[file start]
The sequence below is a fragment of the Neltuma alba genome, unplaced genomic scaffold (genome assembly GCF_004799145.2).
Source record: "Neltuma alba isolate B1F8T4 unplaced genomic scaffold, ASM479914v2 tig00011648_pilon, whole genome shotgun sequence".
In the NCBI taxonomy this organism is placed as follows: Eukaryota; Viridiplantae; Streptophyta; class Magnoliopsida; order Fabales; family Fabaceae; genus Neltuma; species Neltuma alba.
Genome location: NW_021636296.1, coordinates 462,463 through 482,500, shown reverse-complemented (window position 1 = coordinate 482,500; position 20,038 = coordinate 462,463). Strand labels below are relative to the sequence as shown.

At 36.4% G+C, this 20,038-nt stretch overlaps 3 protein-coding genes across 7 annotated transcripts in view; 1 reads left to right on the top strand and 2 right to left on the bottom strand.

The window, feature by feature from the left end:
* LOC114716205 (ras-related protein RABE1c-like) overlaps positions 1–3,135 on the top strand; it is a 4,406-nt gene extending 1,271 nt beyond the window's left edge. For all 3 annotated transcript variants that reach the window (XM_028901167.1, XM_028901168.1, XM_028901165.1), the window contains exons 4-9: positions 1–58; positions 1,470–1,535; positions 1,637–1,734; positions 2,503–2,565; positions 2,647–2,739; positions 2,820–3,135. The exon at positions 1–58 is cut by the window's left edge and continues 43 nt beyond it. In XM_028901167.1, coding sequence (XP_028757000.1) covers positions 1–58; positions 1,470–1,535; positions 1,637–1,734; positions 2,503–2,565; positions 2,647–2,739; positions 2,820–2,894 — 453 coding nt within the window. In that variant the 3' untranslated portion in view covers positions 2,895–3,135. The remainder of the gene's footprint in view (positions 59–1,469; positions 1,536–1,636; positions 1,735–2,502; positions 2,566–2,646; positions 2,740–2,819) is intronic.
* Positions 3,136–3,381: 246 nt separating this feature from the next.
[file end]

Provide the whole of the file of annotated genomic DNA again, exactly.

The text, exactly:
The sequence below is a fragment of the Neltuma alba genome, unplaced genomic scaffold (genome assembly GCF_004799145.2).
Source record: "Neltuma alba isolate B1F8T4 unplaced genomic scaffold, ASM479914v2 tig00011648_pilon, whole genome shotgun sequence".
In the NCBI taxonomy this organism is placed as follows: Eukaryota; Viridiplantae; Streptophyta; class Magnoliopsida; order Fabales; family Fabaceae; genus Neltuma; species Neltuma alba.
Genome location: NW_021636296.1, coordinates 462,463 through 482,500, shown reverse-complemented (window position 1 = coordinate 482,500; position 20,038 = coordinate 462,463). Strand labels below are relative to the sequence as shown.

At 36.4% G+C, this 20,038-nt stretch overlaps 3 protein-coding genes across 7 annotated transcripts in view; 1 reads left to right on the top strand and 2 right to left on the bottom strand.

The window, feature by feature from the left end:
* LOC114716205 (ras-related protein RABE1c-like) overlaps positions 1–3,135 on the top strand; it is a 4,406-nt gene extending 1,271 nt beyond the window's left edge. For all 3 annotated transcript variants that reach the window (XM_028901167.1, XM_028901168.1, XM_028901165.1), the window contains exons 4-9: positions 1–58; positions 1,470–1,535; positions 1,637–1,734; positions 2,503–2,565; positions 2,647–2,739; positions 2,820–3,135. The exon at positions 1–58 is cut by the window's left edge and continues 43 nt beyond it. In XM_028901167.1, coding sequence (XP_028757000.1) covers positions 1–58; positions 1,470–1,535; positions 1,637–1,734; positions 2,503–2,565; positions 2,647–2,739; positions 2,820–2,894 — 453 coding nt within the window. In that variant the 3' untranslated portion in view covers positions 2,895–3,135. The remainder of the gene's footprint in view (positions 59–1,469; positions 1,536–1,636; positions 1,735–2,502; positions 2,566–2,646; positions 2,740–2,819) is intronic.
* Positions 3,136–3,381: 246 nt separating this feature from the next.